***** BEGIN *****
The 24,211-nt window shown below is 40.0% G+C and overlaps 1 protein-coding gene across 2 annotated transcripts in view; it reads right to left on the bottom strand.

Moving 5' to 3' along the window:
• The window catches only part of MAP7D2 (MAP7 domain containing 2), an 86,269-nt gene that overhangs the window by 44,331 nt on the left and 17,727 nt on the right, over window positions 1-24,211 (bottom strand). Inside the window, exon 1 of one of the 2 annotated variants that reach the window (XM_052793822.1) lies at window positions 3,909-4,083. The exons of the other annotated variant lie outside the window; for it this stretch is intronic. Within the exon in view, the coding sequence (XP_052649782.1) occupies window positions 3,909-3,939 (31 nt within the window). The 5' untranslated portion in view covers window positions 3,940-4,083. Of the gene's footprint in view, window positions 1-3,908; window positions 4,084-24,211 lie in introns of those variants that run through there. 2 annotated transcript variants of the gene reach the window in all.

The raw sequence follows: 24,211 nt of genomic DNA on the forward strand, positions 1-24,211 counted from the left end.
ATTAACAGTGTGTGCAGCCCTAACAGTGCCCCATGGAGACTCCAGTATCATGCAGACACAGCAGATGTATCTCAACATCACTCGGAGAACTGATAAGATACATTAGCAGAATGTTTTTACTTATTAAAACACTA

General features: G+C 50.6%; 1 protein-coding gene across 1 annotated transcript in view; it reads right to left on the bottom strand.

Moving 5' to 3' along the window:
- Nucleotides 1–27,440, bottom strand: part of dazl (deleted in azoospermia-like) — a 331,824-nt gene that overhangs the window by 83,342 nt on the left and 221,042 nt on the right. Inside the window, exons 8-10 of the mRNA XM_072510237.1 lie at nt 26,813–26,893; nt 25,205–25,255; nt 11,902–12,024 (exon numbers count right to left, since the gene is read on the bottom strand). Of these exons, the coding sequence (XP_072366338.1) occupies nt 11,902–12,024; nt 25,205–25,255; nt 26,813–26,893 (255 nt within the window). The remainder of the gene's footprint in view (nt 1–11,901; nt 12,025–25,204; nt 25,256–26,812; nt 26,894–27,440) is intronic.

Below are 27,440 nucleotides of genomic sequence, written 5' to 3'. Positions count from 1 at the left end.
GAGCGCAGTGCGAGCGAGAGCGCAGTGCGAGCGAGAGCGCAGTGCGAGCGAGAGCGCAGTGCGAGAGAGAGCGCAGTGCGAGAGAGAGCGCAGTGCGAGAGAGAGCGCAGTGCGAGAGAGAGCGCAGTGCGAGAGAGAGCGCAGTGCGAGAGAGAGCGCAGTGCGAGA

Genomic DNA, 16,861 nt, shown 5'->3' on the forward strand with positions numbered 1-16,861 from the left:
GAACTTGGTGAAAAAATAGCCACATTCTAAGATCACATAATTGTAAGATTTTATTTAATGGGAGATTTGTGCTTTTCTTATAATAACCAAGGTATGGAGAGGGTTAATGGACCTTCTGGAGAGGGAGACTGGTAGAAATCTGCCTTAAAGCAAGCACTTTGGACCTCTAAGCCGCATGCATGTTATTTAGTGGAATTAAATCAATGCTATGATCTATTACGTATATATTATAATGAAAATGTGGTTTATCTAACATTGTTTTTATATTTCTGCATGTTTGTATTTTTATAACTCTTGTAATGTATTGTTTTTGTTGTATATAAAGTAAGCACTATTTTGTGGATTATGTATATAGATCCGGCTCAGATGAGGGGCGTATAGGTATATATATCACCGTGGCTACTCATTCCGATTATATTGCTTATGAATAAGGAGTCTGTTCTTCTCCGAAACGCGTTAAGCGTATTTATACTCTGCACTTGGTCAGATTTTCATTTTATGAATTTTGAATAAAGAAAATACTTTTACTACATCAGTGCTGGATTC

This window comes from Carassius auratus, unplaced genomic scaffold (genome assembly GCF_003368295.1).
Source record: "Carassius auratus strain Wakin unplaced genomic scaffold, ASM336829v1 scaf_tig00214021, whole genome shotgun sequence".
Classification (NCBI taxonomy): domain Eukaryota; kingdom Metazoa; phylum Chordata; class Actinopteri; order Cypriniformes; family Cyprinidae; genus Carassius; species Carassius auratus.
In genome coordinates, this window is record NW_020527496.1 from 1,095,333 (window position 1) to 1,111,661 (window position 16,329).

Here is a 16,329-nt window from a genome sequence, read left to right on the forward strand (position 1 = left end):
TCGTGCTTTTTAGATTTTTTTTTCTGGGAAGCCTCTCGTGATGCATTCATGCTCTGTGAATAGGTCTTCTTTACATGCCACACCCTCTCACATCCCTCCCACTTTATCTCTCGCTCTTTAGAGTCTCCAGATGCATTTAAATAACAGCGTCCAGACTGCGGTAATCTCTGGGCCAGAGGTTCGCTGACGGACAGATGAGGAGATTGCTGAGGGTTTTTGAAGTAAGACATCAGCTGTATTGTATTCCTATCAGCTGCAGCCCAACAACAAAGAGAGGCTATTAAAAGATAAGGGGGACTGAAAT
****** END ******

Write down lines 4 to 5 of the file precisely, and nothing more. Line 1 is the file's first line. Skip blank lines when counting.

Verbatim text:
The raw sequence follows: 24,211 nt of genomic DNA on the forward strand, positions 1-24,211 counted from the left end.
ATTAACAGTGTGTGCAGCCCTAACAGTGCCCCATGGAGACTCCAGTATCATGCAGACACAGCAGATGTATCTCAACATCACTCGGAGAACTGATAAGATACATTAGCAGAATGTTTTTACTTATTAAAACACTA